German Defence Minister Ursula von der Leyen (L) and Lithuania's President Dalia Grybauskaite attend a ceremony to welcome the German battalion being deployed to Lithuania as part of NATO deterrence measures against Russia in Rukla, Lithuania, Feb. 7, 2017. Reuters

Germany sent several hundred troops to Lithuania Wednesday as a contribution to a NATO-led effort designed to counter what the international alliance perceives as a military threat from Russia.

The mission, to which NATO agreed last year, would see the mass mobilization of 200 vehicles, including 30 tanks, and 450 soldiers to the Baltic State, which is flanked on both sides by Russian borders. By spring, Germany was expected to head an international battalion of some 1,200 soldiers from NATO members such as Belgium, France and the Netherlands. They were all dedicated to keeping an eye on what they say is Russian aggression amid one of the tensest periods of relations between Russia and NATO. Lithuanian President Dalia Grybauskaite called Russia's behavior "an ongoing military buildup around our borders and aggressive actions in our region," according to European news outlet The Local.

Moscow has rejected NATO's narrative, which originated from Russia's annexing of the former Ukrainian territory of Crimea in 2014 and has been further influenced by Russia's support for separatist rebels in eastern Ukraine. Russia has maintained that NATO, of which U.S. is by far the largest financial sponsor, threatened Russian sovereignty by organizing Russia's neighbors against it. Both NATO and Russia have undergone the largest parallel military escalations since the Cold War, including the deployment of nuclear-capable missiles and multiple violations of airspace.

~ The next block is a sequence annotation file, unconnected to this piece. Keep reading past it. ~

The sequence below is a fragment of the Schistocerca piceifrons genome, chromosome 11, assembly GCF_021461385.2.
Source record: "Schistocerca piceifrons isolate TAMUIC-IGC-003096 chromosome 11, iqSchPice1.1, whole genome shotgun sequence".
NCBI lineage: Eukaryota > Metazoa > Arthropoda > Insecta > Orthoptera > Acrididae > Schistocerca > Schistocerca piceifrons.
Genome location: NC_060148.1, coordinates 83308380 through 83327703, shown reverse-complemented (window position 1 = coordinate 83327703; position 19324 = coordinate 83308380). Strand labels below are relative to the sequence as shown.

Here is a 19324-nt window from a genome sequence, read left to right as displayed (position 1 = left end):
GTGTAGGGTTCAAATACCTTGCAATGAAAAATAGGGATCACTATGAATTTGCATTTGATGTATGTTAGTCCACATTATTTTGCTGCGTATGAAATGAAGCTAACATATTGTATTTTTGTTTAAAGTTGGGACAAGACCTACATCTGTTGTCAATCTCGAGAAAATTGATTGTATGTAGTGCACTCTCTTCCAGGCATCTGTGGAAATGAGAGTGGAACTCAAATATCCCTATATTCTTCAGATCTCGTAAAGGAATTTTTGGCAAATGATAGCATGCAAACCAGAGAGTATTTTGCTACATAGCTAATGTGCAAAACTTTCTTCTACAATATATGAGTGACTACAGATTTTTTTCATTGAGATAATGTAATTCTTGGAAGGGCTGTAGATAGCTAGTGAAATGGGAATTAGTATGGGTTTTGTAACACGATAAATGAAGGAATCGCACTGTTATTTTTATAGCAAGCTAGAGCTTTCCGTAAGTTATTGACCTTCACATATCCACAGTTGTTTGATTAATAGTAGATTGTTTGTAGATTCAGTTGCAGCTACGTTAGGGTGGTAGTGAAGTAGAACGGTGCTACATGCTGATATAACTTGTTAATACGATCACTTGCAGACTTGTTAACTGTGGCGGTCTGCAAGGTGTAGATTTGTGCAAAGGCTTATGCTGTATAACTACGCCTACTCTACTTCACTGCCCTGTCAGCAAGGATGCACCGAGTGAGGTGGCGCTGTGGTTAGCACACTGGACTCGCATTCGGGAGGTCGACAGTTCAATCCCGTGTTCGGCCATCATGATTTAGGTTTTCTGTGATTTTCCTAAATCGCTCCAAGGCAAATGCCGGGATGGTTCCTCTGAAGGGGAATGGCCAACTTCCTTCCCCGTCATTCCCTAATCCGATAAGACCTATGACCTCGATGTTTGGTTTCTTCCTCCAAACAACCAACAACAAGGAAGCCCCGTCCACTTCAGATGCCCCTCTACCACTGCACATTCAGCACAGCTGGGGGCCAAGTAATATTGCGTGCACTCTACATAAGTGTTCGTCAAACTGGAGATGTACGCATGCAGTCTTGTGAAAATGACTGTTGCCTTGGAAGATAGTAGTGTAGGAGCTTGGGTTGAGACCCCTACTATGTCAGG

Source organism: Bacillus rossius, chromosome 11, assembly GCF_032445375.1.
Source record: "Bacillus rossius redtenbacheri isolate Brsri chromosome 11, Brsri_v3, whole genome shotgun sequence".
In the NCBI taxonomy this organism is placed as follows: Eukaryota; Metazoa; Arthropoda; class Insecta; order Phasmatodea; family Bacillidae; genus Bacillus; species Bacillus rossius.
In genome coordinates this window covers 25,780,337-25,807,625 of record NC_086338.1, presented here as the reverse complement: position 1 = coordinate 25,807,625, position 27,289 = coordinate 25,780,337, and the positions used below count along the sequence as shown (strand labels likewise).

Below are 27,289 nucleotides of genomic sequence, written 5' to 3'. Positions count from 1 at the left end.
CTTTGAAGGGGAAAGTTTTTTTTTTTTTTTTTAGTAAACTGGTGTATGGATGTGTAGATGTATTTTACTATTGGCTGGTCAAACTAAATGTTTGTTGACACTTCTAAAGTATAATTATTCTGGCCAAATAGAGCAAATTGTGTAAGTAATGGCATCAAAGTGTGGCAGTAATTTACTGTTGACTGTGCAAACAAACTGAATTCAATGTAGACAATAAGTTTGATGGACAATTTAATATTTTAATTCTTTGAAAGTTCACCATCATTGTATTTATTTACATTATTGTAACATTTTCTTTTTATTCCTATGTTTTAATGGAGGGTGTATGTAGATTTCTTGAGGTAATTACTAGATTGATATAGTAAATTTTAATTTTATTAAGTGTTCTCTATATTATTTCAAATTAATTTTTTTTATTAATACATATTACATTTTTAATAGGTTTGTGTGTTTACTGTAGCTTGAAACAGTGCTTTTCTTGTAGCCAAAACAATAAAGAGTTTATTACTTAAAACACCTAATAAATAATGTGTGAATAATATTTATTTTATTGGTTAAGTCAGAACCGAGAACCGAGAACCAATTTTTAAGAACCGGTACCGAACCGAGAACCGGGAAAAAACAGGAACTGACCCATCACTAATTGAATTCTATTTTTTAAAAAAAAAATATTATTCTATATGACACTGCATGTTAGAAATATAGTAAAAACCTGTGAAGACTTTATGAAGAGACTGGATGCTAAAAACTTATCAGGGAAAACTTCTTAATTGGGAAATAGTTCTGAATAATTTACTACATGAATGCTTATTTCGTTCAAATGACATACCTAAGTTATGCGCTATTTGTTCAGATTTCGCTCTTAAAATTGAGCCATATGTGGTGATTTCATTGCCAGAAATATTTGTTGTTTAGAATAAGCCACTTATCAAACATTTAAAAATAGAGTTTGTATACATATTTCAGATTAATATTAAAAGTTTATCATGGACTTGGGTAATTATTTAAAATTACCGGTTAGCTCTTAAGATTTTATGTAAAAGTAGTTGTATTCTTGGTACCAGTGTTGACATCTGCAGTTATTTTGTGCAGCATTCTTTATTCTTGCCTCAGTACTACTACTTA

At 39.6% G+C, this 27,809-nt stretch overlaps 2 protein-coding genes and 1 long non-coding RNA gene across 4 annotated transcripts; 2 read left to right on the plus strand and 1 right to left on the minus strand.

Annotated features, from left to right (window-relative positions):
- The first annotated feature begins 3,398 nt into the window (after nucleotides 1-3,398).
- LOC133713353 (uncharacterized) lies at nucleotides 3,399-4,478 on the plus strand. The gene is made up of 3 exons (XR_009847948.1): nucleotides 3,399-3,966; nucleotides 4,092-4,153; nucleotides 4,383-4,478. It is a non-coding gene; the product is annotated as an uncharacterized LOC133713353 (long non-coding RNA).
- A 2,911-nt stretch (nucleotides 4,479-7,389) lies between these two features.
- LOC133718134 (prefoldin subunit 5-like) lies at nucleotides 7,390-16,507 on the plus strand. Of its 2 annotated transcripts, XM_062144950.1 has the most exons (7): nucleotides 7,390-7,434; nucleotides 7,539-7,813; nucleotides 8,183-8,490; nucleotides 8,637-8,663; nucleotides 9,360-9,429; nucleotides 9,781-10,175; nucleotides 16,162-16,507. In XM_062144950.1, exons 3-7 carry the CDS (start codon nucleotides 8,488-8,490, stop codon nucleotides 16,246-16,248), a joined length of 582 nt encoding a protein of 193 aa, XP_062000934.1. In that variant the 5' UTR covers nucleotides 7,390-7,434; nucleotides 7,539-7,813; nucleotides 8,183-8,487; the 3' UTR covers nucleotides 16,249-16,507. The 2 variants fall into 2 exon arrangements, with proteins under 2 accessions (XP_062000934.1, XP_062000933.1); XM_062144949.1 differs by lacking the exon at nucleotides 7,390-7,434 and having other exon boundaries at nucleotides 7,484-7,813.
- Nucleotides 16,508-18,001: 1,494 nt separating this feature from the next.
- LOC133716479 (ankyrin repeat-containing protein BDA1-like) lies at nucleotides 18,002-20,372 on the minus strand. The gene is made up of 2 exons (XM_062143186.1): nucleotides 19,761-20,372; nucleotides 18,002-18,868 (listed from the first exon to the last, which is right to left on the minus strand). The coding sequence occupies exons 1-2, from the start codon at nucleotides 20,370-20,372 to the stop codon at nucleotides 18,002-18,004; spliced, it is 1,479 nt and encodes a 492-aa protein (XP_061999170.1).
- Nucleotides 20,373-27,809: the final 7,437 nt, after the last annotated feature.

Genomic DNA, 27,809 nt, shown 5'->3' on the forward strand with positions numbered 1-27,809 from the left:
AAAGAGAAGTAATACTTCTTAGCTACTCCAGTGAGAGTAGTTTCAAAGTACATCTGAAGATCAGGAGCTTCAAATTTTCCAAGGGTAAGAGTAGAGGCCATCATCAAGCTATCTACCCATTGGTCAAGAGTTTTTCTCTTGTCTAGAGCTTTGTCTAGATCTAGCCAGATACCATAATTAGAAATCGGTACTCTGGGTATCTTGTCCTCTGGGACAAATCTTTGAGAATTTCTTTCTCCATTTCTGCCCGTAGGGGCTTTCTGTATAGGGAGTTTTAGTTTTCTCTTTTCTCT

Lithuania, along with Estonia, Latvia and Poland, have been designated by NATO as the strategic venues for four major battle groups organized along Russia's borders. Lithuania was bordered by Russia's mainland on the east and Russia's enclave coastal territory, Kaliningrad, on the west. Moscow has increasingly militarized Kaliningrad in response to what it says are NATO's attempts to neutralize Russia's military defense capabilities.

"We perceive it as a threat. These actions threaten our interests, our security. Especially as it concerns a third party building up its military presence near our borders. It’s not even a European state,” Dmitry Peskov, the spokesperson for Russian President Vladimir Putin, said in his January response to NATO's announcement of plans to deploy in Lithuania.

Former President Barack Obama was a vocal critic of Russia's foreign policy ambitions and censured Moscow on its intervention in conflicts in Ukraine and Syria. During his administration, he supported bolstering NATO's forces in Europe. Obama's successor, President Donald Trump has voiced support for Russia's initiatives abroad and vowed to restore good relations between Washington and Moscow. While his choice for Defense Secretary, James Mattis, has reassured NATO leadership of the U.S.' continued commitment, Trump has called the military alliance "obsolete" and demanded allies to increase their financial contributions to the international defense organization.